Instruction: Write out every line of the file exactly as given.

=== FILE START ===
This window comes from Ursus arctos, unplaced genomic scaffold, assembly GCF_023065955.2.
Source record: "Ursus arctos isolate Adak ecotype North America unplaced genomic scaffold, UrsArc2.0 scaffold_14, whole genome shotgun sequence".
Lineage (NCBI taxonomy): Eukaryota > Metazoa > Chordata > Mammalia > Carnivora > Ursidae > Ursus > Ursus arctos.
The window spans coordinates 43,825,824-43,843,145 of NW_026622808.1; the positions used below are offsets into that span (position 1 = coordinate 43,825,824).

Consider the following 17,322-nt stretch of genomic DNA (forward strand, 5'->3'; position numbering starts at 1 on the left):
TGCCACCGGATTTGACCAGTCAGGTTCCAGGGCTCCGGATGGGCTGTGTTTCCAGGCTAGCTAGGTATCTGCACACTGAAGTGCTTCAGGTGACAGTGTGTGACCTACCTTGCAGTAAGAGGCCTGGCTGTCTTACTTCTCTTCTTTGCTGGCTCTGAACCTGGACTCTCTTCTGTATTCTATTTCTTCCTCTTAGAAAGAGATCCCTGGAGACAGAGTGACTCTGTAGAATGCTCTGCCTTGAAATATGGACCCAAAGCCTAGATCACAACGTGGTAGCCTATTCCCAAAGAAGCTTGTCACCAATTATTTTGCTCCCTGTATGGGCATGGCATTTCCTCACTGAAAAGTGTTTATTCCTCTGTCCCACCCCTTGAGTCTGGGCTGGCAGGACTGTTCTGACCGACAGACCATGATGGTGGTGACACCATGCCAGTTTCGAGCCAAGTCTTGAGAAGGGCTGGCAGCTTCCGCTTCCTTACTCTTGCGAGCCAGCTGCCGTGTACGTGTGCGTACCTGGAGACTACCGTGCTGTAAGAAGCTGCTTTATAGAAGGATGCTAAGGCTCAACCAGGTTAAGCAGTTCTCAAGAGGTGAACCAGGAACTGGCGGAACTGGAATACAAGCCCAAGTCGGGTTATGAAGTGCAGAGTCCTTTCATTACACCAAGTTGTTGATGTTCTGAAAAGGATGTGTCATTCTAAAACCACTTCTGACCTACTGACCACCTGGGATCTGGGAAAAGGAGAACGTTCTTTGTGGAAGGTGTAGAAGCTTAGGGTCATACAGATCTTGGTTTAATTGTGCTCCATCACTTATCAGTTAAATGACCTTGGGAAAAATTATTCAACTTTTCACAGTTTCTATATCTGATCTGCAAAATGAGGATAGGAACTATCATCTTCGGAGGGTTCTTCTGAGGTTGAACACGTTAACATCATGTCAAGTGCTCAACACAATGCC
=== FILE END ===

This window comes from Ursus arctos, unplaced genomic scaffold, assembly GCF_023065955.2.
Source record: "Ursus arctos isolate Adak ecotype North America unplaced genomic scaffold, UrsArc2.0 scaffold_14, whole genome shotgun sequence".
Lineage (NCBI taxonomy): Eukaryota > Metazoa > Chordata > Mammalia > Carnivora > Ursidae > Ursus > Ursus arctos.
The window spans coordinates 43,825,824-43,843,145 of NW_026622808.1; the positions used below are offsets into that span (position 1 = coordinate 43,825,824).

Consider the following 17,322-nt stretch of genomic DNA (forward strand, 5'->3'; position numbering starts at 1 on the left):
TGCCACCGGATTTGACCAGTCAGGTTCCAGGGCTCCGGATGGGCTGTGTTTCCAGGCTAGCTAGGTATCTGCACACTGAAGTGCTTCAGGTGACAGTGTGTGACCTACCTTGCAGTAAGAGGCCTGGCTGTCTTACTTCTCTTCTTTGCTGGCTCTGAACCTGGACTCTCTTCTGTATTCTATTTCTTCCTCTTAGAAAGAGATCCCTGGAGACAGAGTGACTCTGTAGAATGCTCTGCCTTGAAATATGGACCCAAAGCCTAGATCACAACGTGGTAGCCTATTCCCAAAGAAGCTTGTCACCAATTATTTTGCTCCCTGTATGGGCATGGCATTTCCTCACTGAAAAGTGTTTATTCCTCTGTCCCACCCCTTGAGTCTGGGCTGGCAGGACTGTTCTGACCGACAGACCATGATGGTGGTGACACCATGCCAGTTTCGAGCCAAGTCTTGAGAAGGGCTGGCAGCTTCCGCTTCCTTACTCTTGCGAGCCAGCTGCCGTGTACGTGTGCGTACCTGGAGACTACCGTGCTGTAAGAAGCTGCTTTATAGAAGGATGCTAAGGCTCAACCAGGTTAAGCAGTTCTCAAGAGGTGAACCAGGAACTGGCGGAACTGGAATACAAGCCCAAGTCGGGTTATGAAGTGCAGAGTCCTTTCATTACACCAAGTTGTTGATGTTCTGAAAAGGATGTGTCATTCTAAAACCACTTCTGACCTACTGACCACCTGGGATCTGGGAAAAGGAGAACGTTCTTTGTGGAAGGTGTAGAAGCTTAGGGTCATACAGATCTTGGTTTAATTGTGCTCCATCACTTATCAGTTAAATGACCTTGGGAAAAATTATTCAACTTTTCACAGTTTCTATATCTGATCTGCAAAATGAGGATAGGAACTATCATCTTCGGAGGGTTCTTCTGAGGTTGAACACGTTAACATCATGTCAAGTGCTCAACACAATGCC